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Kim, Wu, and Jang: Commentary on “Complications and Management of Endoscopic Spinal Surgery”
See the article "Complications and Management of Endoscopic Spinal Surgery" in Volume 20 on page 56.
The increase in the elderly population has resulted in a rapid increase in degenerative spinal diseases, and it is necessary to introduce a suitable spinal surgery method. The development of spinal endoscopic surgery is rapidly developing along with these demands, but related complications are also increasing due to the lack of educational courses and difficulties in training in spinal endoscopic surgery [1-3].
In the March issue of Neurospine, the special issue of endoscopic spinal surgery was conducted with the theme of “The road to expansion and standardization of Endoscopic Spine Surgery”, in particular, “Complications and Management of Endoscopic Spinal Surgery” reported by Ju et al. [4] can be said to be a very important and interesting study in terms of anticipating the expansion of spinal endoscopic surgery, and I was able to enjoy the authors’ reports and arguments with interest.
According to reports by Ju and Lee [4], endoscopic spinal surgery can also cause complications in all parts similar to open surgery, but, in cervical area, it is reported that serious complications occur less in the posterior compared to the anterior approach, and, compared to the uniportal approach, reports of complications related to the biportal approach are lacking.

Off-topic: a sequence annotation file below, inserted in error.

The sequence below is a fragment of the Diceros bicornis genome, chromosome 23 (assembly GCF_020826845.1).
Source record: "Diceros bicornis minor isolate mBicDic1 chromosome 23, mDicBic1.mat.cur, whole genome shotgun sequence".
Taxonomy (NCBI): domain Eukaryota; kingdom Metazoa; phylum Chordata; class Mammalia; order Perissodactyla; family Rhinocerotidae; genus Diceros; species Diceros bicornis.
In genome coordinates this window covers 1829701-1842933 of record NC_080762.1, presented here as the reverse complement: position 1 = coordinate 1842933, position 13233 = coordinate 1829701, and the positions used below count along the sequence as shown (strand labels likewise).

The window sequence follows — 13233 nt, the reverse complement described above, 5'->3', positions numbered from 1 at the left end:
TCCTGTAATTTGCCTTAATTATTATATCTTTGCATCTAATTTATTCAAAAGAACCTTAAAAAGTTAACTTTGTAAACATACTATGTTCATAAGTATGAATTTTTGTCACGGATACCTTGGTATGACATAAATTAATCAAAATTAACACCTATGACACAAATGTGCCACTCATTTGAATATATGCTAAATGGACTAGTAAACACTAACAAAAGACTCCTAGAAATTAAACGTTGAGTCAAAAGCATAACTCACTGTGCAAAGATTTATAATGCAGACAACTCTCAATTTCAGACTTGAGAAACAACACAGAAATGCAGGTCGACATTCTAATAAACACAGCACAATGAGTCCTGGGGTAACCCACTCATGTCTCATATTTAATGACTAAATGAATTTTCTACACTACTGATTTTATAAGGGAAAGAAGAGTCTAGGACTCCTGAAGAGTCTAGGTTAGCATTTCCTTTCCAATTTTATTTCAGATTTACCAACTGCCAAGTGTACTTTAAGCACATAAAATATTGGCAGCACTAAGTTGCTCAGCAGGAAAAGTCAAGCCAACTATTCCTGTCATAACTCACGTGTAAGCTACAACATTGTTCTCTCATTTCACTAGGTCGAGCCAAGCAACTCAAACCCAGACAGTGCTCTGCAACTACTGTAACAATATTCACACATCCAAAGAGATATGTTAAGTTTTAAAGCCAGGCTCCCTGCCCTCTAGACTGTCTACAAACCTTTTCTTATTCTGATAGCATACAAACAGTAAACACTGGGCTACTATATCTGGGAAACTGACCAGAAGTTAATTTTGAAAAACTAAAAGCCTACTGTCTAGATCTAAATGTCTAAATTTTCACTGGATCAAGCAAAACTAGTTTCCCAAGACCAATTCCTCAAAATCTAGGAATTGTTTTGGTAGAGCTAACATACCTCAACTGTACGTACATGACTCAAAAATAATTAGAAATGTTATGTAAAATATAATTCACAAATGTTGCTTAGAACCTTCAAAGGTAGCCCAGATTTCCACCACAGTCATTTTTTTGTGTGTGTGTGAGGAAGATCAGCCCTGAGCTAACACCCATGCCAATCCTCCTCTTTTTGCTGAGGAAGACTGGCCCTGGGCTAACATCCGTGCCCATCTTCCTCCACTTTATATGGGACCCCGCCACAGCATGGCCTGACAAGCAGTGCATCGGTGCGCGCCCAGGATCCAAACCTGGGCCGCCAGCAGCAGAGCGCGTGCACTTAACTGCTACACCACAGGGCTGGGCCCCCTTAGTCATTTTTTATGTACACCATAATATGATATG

In addition, the occurrence of overall complications occurs in less than 10%, and it is said that the incidence of life-threatening complications is less than that of open surgery. This is to say that the operation can be performed more safely compared to the existing open surgery, but, on the contrary, it also means that better treatment results can be derived through sufficient reports on complications related to endoscopic spinal surgery.
However, as the author said, some complications can be major complications that can lead to life-threatening complications such as lower extremity paralysis, so care must be taken in the decision and technique of endoscopic spinal surgery. Various techniques that can solve the problem have already been introduced, so even if complications occur, it is considered necessary to use them for appropriate treatment [5].
Ju and Lee [4] state that there are insufficient reports of complications related to current endoscopic spinal surgery in this study. Currently, the development of spinal endoscopic surgery is developing in a wide range of degenerative spinal diseases, and there is no doubt that it will become a major treatment technique for future spinal surgery and treatment. However, in order for this technique to be universalized, it is considered important to develop an understanding of complications and the ability to solve them through numerous studies, as well as a sufficient educational process.


Conflict of Interest

The authors have nothing to disclose.


1. Wu B, Yang L, Fu C, et al. Global trends and hotspots in endoscopic discectomy: a study based on bibliometric analysis. Neurospine 2022;19:1093-107.
crossref pmid pmc pdf
2. Bae J, Kim JS. Building a successful practice of endoscopic spine surgery: learning, setting the goal, and expanding the border. Neurospine 2022;19:571-3.
crossref pmid pmc pdf
3. Gadjradj PS, Vreeling A, Depauw PR, et al. Surgeons learning curve of transforaminal endoscopic discectomy for sciatica. Neurospine 2022;19:594-602.
crossref pmid pmc pdf
4. Ju CI, Lee SM. Complications and management of endoscopic spinal surgery. Neurospine 2023;20:56-77.
crossref pmid pmc pdf
5. Kim HS, Raorane HD, Wu PH, et al. Incidental durotomy during endoscopic stenosis lumbar decompression: incidence, classification, and proposed management strategies. World Neurosurg 2020;139:e13-22.
crossref pmid

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